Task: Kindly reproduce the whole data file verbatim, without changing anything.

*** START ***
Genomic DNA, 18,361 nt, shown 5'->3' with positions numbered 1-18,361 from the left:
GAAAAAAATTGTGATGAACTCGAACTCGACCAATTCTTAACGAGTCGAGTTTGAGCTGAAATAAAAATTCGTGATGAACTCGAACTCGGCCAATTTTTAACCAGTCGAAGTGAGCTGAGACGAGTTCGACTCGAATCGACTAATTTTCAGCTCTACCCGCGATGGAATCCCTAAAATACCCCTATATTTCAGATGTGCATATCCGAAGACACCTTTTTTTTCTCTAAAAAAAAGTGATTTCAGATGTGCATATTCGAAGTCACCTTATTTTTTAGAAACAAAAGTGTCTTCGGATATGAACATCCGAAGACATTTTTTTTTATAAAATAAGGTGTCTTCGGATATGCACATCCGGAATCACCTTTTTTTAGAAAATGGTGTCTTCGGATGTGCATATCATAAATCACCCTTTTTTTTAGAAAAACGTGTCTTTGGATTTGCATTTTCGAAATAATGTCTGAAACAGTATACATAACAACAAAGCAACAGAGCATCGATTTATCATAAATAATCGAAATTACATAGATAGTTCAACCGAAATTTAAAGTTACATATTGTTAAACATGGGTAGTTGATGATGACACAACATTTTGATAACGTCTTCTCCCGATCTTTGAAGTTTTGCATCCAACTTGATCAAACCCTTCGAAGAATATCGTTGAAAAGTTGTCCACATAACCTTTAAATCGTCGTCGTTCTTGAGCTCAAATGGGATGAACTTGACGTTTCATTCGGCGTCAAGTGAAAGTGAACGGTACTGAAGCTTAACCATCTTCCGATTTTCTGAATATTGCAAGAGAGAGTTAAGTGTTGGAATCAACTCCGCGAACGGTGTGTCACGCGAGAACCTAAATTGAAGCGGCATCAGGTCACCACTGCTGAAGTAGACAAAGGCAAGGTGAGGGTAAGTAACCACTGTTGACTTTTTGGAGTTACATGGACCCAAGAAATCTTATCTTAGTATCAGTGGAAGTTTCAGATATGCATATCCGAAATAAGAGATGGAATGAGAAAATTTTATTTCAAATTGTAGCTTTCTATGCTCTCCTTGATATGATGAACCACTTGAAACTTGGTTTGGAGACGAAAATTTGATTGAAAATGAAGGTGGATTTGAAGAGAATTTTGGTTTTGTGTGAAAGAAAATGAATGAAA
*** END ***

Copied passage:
Genomic DNA, 18,361 nt, shown 5'->3' with positions numbered 1-18,361 from the left:
GAAAAAAATTGTGATGAACTCGAACTCGACCAATTCTTAACGAGTCGAGTTTGAGCTGAAATAAAAATTCGTGATGAACTCGAACTCGGCCAATTTTTAACCAGTCGAAGTGAGCTGAGACGAGTTCGACTCGAATCGACTAATTTTCAGCTCTACCCGCGATGGAATCCCTAAAATACCCCTATATTTCAGATGTGCATATCCGAAGACACCTTTTTTTTCTCTAAAAAAAAGTGATTTCAGATGTGCATATTCGAAGTCACCTTATTTTTTAGAAACAAAAGTGTCTTCGGATATGAACATCCGAAGACATTTTTTTTTATAAAATAAGGTGTCTTCGGATATGCACATCCGGAATCACCTTTTTTTAGAAAATGGTGTCTTCGGATGTGCATATCATAAATCACCCTTTTTTTTAGAAAAACGTGTCTTTGGATTTGCATTTTCGAAATAATGTCTGAAACAGTATACATAACAACAAAGCAACAGAGCATCGATTTATCATAAATAATCGAAATTACATAGATAGTTCAACCGAAATTTAAAGTTACATATTGTTAAACATGGGTAGTTGATGATGACACAACATTTTGATAACGTCTTCTCCCGATCTTTGAAGTTTTGCATCCAACTTGATCAAACCCTTCGAAGAATATCGTTGAAAAGTTGTCCACATAACCTTTAAATCGTCGTCGTTCTTGAGCTCAAATGGGATGAACTTGACGTTTCATTCGGCGTCAAGTGAAAGTGAACGGTACTGAAGCTTAACCATCTTCCGATTTTCTGAATATTGCAAGAGAGAGTTAAGTGTTGGAATCAACTCCGCGAACGGTGTGTCACGCGAGAACCTAAATTGAAGCGGCATCAGGTCACCACTGCTGAAGTAGACAAAGGCAAGGTGAGGGTAAGTAACCACTGTTGACTTTTTGGAGTTACATGGACCCAAGAAATCTTATCTTAGTATCAGTGGAAGTTTCAGATATGCATATCCGAAATAAGAGATGGAATGAGAAAATTTTATTTCAAATTGTAGCTTTCTATGCTCTCCTTGATATGATGAACCACTTGAAACTTGGTTTGGAGACGAAAATTTGATTGAAAATGAAGGTGGATTTGAAGAGAATTTTGGTTTTGTGTGAAAGAAAATGAATGAAA